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HUMAN AMYLOID IMAGING CONFERENCE

January 16-18, 2019

Miami, Florida

HAI 2019

The 13th Human Amyloid Imaging took place in Miami, Florida on January 16-18, 2019. My co-organizers for the meeting were, once more, Bill Klunk (University of Pittsburgh), Chet Mathis (University of Pittsburgh) and Bill Jagust (University of California, Berkeley).

At HAI 2019 we had continued to emphasize ample lively discussion of core controversies such as: what does the presence of brain amyloid mean, how should it be measured, how does it change, and what does it portend? Our discussions primarily sprang from brief presentations by active investigators who had reported unpublished, cutting-edge research in human imaging of amyloid-beta and/or other biomarkers that pertain to Alzheimer’s-related disease.

 

To assemble HAI, we accepted and peer-reviewed only the most recent, important work, abstract submissions. The 2019 meeting drew more than 400 attendees and showcased 155 posters from research groups spanning North America, Europe, East Asia, and Australia.

In addition to these, we were pleased to welcome three keynote presentations from Drs. Richard Carson (Yale University), Michel Goedert (MRC Laboratory of Molecular Biology) and John Trojanowski (University of Pennsylvania).  The recordings of these lectures are available below.

With our many thanks to all attendees, presenters, supporters and reviewers, we look forward to another great edition of the HAI in 2020.  Until then, we invite you to review the information on our website and mobile app

Keith A. Johnson, MD
Massachusetts General Hospital/Harvard Medical School

 

HAI 2019 KEYNOTE LECTURES

HAI Conveners

Keith Johnson, MD, Massachusetts General Hospital

William Jagust, MD, University of California, Berkeley

William Klunk, MD, University of Pittsburgh

Chester Mathis, PhD, University of Pittsburgh

HAI 2019 THEME CO-CHAIRS

Tobey Betthauser, PhD, University of Wisconsin
Brad Christian, PhD, University of Wisconsin
Ansel Hillmer, PhD, Yale University School of Medicine
Milos Ikonomovic, MD, University of Pittsburgh
Laetitia Lemoine, PhD, Karolinska Institute
Beth Mormino, PhD, Stanford University
Melissa Murray, PhD, Mayo Clinic
Julie Price, PhD, Harvard Medical School
Gil Rabinovici, MD, University of California, San Francisco

HAI 2019 PROGRAM COMMITTEE

Olivier Barrett, PhD
Tammie Benzinger, MD, PhD, Washington University in St. Louis
Tobey Betthauser, PhD, University of Wisconsin
Brad Christian, PhD, University of Wisconsin
Teresa Gomez-Isla, MD, Massachusetts General Hospital
Roger Gunn, PhD, Imperial College
Kenji Ishii, MD, Tokyo Metropolitan Inst. of Gerontology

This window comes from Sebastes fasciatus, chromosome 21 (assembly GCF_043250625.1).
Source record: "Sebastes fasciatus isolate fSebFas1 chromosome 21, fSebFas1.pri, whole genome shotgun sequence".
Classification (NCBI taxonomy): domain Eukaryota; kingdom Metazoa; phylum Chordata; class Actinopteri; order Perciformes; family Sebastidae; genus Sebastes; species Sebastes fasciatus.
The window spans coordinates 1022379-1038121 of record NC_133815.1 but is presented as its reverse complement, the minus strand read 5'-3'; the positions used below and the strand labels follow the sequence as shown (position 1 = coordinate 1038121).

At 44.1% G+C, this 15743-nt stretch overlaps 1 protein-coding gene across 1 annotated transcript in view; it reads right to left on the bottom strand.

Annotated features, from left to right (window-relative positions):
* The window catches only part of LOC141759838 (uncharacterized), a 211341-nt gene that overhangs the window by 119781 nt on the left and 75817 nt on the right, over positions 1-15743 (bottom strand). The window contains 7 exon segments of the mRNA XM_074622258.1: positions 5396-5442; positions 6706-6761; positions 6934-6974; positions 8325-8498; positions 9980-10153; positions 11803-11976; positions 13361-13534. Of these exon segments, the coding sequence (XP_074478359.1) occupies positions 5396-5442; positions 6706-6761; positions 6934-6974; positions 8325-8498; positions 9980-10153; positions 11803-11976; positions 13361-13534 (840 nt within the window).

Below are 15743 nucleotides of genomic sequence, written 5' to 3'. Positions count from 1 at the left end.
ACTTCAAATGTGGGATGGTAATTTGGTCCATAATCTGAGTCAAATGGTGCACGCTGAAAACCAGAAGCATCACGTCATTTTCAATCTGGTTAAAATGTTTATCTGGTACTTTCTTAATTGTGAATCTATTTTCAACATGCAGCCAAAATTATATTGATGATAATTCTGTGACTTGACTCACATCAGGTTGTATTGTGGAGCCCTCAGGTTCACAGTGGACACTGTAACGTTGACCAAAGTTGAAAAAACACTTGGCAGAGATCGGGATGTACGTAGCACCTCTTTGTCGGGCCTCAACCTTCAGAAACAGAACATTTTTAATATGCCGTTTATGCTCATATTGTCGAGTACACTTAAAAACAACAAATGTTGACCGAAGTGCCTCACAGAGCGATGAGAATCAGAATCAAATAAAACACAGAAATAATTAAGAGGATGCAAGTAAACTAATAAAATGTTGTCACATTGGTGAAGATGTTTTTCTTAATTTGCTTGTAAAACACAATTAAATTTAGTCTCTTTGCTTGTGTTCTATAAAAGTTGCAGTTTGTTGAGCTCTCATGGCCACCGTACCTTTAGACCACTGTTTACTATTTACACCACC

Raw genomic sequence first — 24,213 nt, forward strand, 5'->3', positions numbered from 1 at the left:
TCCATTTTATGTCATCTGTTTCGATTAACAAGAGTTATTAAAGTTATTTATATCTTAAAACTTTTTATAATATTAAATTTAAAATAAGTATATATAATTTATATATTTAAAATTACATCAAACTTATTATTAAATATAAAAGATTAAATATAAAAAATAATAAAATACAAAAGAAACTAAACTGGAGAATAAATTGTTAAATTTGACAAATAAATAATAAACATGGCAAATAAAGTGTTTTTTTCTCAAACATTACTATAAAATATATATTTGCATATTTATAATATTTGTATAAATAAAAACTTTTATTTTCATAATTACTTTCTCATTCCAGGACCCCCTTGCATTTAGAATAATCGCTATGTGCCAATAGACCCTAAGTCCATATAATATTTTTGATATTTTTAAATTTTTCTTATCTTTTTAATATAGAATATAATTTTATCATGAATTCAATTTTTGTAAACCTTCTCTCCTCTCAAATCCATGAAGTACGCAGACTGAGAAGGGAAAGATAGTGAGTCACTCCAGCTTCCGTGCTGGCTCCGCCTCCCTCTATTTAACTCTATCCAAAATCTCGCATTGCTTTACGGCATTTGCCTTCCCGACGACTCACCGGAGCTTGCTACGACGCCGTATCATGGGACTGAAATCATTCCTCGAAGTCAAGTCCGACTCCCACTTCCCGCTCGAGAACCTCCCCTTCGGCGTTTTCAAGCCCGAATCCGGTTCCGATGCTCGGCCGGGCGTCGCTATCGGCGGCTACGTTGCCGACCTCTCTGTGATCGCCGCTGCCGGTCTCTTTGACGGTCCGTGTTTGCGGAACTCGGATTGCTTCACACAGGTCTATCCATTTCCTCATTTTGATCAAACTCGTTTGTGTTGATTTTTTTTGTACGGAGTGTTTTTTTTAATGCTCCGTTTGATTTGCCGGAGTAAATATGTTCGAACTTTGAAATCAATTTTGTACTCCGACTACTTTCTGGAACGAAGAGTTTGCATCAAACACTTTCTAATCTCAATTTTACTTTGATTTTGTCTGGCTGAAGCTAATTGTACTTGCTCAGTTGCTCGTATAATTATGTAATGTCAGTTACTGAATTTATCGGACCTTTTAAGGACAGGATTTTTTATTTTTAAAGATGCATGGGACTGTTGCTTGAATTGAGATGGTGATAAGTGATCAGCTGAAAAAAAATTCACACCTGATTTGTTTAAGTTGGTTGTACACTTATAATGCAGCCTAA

Milos Ikonomovic, MD, University of Pittsburgh
Clifford R. Jack, MD, Mayo Clinic
Robert A. Koeppe, PhD, University of Michigan
Laetitia Lemoine, PhD, Karolinska Institute
Mark Lubberink, PhD, Uppsala University
Beth Mormino, PhD, Stanford University
Melissa Murray, PhD, Mayo Clinic
Agneta Nordberg, MD, PhD, Karolinska Institute
Rik Ossenkoppele, PhD, VU University Medical Center Amsterdam
Denise Park, PhD, University of Texas
Julie Price, PhD, Harvard Medical School
Gil Rabinovici, MD, University of California, San Francisco
Susan Resnick, PhD, National Institute on Aging
Juha Rinne, MD, PhD, University of Turku
Stephen Salloway, MD, Brown University
Sandra Sanabria, PhD, Genentech
Reisa Sperling, MD, Brigham and Women’s Hospital
Rik Vandenberghe, MD, PhD, KU Leuven 
Victor Villemagne, MD, The University of Melbourne
Sylvia Villeneuve, PhD, McGill University

2019 EVENT REVIEW

PODIUM PRESENTATIONS

48 podium presentations were selected from 210 submitted abstracts featured over 2.5 days.

KEYNOTE LECTURES

Richard Carson, Michel Goedert, John TrojanowskiReview all keynote videos here.

POSTER SESSIONS

210 abstract submissions with 155 poster presentations in five sessions.

PANEL DISCUSSIONS

9 podium presentation sessions were each followed by 30 minute panel discussions and Q&A sessions.

OBJECTIVES

1.

Attendees will have the opportunity to review the basic, fundamental principles of amyloid and tau PET imaging, including radiochemistry and radio-tracer synthesis, PET acquisition and data processing, including application of corrections for the partial volume effect and co-registration with structural data.  Particular attention will be given to the assessment of longitudinal PET data as it relates to methods of analysis and comparison to other domains of data, including structural and functional brain imaging data, and clinical and cognitive outcomes.

2.

Data analysis procedures discussed will include voxel-based and region-based approaches, masking for vulnerable regions, and choice of statistical procedures and specific use of control groups from older age groups.

3.

The concept of dichotomous versus continuous measures will continue to be extensively discussed, and the attendees should be able to characterize the advantages and disadvantages of both dichotomized and continuous variable approaches to analyses with respect to specific purposes or intended uses of the outcome.

4.

Attendees will have the opportunity to evaluate and compare amyloid and tau PET data in specific clinical and clinical research contexts, including review of typical findings in Alzheimer’s disease dementia, mild cognitive impairment due to Alzheimer’s disease, and in clinically normal individuals. These phenomena will also be related to familial forms of the disease and to non-AD processes such as fronto-temporal lobar degeneration and dementia with Lewy Bodies, and chronic traumatic encephalopathy.

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